Document Type

Dissertation

Degree

Doctor of Philosophy

Major

Biology

Date of Defense

9-29-2009

Graduate Advisor

Robert E. Ricklefs, Ph.D.

Committee

Parker, Patricia

Schechter, Lisa

Klasing, Kirk

Abstract

Mothers can alter offspring phenotypes through a variety of indirect effects, including the deposition of nutrients, hormones, and defense proteins in to the egg. Defense proteins, and antibodies in particular, may be tremendously important for neonatal defense against pathogens and the direction of resources into growth rather than immune responsiveness. Moreover, maternally derived immunoglobulins have been proposed to have an imprinting effect on the development of humoral immunity. In my dissertation, I explored a variety of ecological, life history, and developmental factors that could contribute to the evolution of yolk antibody allocation in a variety of avian species. In the first chapter, I measured yolk antibodies in the eggs of 23 species of small Neotropical birds from lowland Panama, and using phylogenetic regression and model selection compared among several hypotheses for life history effects on yolk antibody levels. In the second chapter, I investigate whether yolk antibodies have lasting effects on the immune response in a laboratory system of Japanese quail (Coturnix japonica). In the third chapter, I evaluate ecological factors affecting yolk antibody allocation in free-living clay-colored robins (Turdus grayi), and test whether the same patterns appear in neonatal plasma levels of maternally derived antibodies. In the final chapter, I investigate ecological variables and maternal effects on growth and immune development of clay-colored robins. Overall, I have developed several new techniques for the study of maternal effects on immunity in oviparous vertebrates, and found some evidence for developmental costs of yolk antibodies, and ecological factors influencing both the deposition and consequences of yolk antibodies.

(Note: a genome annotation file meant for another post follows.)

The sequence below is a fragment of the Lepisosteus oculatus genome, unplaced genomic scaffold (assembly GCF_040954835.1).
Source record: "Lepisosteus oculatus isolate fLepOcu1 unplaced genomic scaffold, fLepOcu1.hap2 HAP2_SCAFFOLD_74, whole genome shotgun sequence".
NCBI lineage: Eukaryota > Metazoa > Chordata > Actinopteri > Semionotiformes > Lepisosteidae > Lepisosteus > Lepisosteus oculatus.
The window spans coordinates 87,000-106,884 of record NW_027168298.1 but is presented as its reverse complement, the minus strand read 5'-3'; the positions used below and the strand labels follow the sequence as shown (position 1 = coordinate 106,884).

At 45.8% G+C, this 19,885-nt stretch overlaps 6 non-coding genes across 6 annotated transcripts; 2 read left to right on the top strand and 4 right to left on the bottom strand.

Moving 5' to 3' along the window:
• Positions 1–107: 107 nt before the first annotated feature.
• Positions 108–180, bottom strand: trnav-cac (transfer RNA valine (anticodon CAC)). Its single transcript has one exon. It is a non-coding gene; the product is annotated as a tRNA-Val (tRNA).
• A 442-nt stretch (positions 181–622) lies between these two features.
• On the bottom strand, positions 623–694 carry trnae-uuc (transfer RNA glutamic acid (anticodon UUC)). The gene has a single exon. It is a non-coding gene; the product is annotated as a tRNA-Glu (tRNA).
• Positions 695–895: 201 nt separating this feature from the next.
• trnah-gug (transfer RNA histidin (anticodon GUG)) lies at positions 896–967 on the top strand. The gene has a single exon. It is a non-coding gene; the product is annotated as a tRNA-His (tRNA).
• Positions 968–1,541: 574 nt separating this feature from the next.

Included in

Biology Commons

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